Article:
A Jew Among the Inuit


By Judy Stone

Published March 06, 2007, issue of March 09, 2007.
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As Norman Cohn will tell you now, he believes that the Jews and the Eskimos are the longest tribal survivors in history. But it’s a shared trait that the New York Jewish pioneer video artist had not considered until he found a spiritual home, and community work, among the Inuit people of Igloolik in the Canadian Arctic.

“How could people last for 4,000 years in the most inhospitable climate on earth if they weren’t geniuses?” he demanded rhetorically at the 2006 Toronto International Film Festival, where “The Journals of Knud Rasmussen,” the drama he co-directed with Zacharias Kunuk, was the opening attraction.

“The Inuit figured out how to turn bones into tools, how to turn skin into warm clothing, how to feed their families for generations. And when things go wrong in that environment, you’d better laugh, because what [else] are you going to do?” (Cohn professes not to see a similarity between Inuit and Jewish humor, but a Jewish sage advises, “When you’re hungry, sing; when you’re hurt, laugh.”)

Before finding a kindred spirit in Kunuk, Cohn had spent most of his professional life “putting a face on the invisible” by videotaping children in Head Start centers and the elderly in old-age homes. Born in New York City, he is the grandson of Orthodox Jews and the son of the longest-serving New York City educator in history. Married at 19 with a son and a daughter, and later the father of a third child with his second wife, Cohn was drifting around the art world with a lot of recognition and little income when a friend asked him to come to Prince Edward Island and help him build a house.

Meanwhile, Cohn realized that Canada was the only country that had some support for the kind of community-based video he was trying to create. But even this wasn’t enough to move forward.

“I was feeling like I was at a dead end,” he said. “I had just spent 10 years realizing that nobody’s work was going to look like mine.” (Cohn’s work showed the people’s lives without the use of any voice-overs.) Then, one day, Cohn accidentally saw two videotapes — one created by Kunuk, the other by Paul Apak Angilirq — and was struck by them immediately. Kunuk and Angilirq were two Inuit video explorers trained by the Inuit Broadcasting Corporation, a government program for native people.

“Those two videos showed that they were also using video as a tool for seeing things rather than talking about them,” Cohn explained. “Later I discovered that was a very Inuit quality. The Inuit don’t tell you about things, they expect that you’re watching and these are tools designed to let you watch the way a child would learn — not by having the parents tell him how to build a sled or clean seal skin, but by simply being with parents when they worked so that one day, he’d have learned by watching. That quality of watchfulness is what had attracted me to video.” Determined to meet the men, Cohn “schemed” his way north to give a camera workshop that Kunuk was attending. The rest, as they say, is history.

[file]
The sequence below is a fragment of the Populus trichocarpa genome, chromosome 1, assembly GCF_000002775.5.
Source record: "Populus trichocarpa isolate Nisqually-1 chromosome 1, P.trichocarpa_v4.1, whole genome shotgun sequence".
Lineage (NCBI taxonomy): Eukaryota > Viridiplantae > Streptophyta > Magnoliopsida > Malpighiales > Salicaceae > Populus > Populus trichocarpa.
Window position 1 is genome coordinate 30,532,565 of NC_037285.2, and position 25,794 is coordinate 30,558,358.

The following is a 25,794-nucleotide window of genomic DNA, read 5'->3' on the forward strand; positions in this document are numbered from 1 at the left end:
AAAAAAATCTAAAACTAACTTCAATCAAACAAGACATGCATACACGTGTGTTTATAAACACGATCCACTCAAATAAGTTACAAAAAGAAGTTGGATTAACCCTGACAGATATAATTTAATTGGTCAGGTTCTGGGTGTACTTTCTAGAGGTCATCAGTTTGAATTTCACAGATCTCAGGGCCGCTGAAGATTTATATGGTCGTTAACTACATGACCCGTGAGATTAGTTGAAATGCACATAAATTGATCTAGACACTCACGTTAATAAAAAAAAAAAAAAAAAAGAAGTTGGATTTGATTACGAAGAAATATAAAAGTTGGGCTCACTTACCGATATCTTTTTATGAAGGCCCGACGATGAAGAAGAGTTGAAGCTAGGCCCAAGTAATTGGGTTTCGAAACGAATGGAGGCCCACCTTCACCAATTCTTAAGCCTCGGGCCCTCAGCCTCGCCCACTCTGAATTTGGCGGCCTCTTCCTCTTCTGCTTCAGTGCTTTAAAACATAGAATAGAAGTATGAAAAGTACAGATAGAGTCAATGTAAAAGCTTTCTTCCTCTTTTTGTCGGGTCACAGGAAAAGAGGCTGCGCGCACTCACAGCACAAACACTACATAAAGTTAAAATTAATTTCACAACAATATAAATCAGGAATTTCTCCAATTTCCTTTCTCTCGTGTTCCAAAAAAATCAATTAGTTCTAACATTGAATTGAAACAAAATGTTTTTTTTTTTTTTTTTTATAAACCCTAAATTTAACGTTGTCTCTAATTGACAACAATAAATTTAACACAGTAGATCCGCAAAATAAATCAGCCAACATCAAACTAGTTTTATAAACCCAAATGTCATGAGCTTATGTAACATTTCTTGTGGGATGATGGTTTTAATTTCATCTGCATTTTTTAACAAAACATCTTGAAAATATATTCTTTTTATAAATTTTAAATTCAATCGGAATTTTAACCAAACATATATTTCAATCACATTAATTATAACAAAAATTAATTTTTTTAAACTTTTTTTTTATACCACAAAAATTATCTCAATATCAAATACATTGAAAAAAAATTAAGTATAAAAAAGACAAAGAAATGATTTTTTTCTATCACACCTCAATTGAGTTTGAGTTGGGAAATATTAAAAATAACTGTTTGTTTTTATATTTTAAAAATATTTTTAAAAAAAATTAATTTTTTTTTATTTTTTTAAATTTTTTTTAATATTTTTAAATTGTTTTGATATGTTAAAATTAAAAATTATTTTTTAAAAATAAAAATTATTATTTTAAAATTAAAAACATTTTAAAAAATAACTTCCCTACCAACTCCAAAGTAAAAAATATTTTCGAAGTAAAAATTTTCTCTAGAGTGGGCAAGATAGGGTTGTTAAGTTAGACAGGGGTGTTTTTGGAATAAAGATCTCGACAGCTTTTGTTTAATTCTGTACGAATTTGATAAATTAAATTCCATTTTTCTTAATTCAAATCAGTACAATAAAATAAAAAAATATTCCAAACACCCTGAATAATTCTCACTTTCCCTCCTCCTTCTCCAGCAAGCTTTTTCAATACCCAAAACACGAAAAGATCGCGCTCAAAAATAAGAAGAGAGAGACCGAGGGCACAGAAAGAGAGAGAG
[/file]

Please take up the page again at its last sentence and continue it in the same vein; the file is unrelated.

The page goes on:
Kunuk, like Cohn, is self-taught. In 1981 he sold three of his sculptures in order to buy a Betamax video camera and then began experimenting. In 1990, Kunuk became president and co-founder, with Angilirq, of Isuma, Canada’s first Inuit independent production company. Angilirq began work on their first feature by recording eight elders telling their own version of an ancient oral legend. “Atanarjuat (The Fast Runner)” went on to win the 2001 Cannes International Film Festival’s Camera d’Or for best first feature.

Although that production was actually directed by a team of four, Kunuk was credited as director out of a specific strategy.

“If I had been more prominent,” Cohn said, “people would have made an unfortunate racist assumption that I was the white Jewish video artist and an Inuit was my helper. Neither was it true that the Inuit made the film and I was his helper.”

With “Journals,” Cohn is named co-director for the first time. “Zach and I always wanted to make a film about what happened to his people. How’d you get from this amazing culture being king of the world to a bunch of incompetent drunks?” Cohn asked.

Through the experience of the last shaman and his family, the production explores Inuit history, based mainly on the 1922 journals of Knud Rasmussen, an explorer from Greenland whose father was a Danish missionary and whose half-Inuit mother taught him Inuktitut, her native language. In speaking their tongue, Rasmussen gained the confidence of the last shaman and left an Inuit legacy that without him would have been obliterated.

“Zach grew up in an Anglican family and was forbidden to talk about these things,” Cohn explained. “Their priests would forbid the Inuit to tell their own stories, to sing their songs. Zach told me: ‘I would ask my mother about shamanism. She pretended not to hear me.’ Once they converted to Christianity, people stopped talking about who they were and especially about what they believed. They were taught to be ashamed of who they were before they converted. They were taught their hundreds of taboos were embarrassing. Primitive, savage, stupid, useless.”

“In our film, we don’t say whether the coming of Christianity was a good thing or a bad thing,” Cohn remarked. “It articulates as clearly as possible the price of embracing vengeance. It is a film about loss, and what is lost is for the viewer to say.”

Judy Stone was the film critic for the San Francisco Chronicle for 30 years. She is the author of, among other books, “Not Quite a Memoir: Of Films, Books and the World” (Silman-James Press, 2006).

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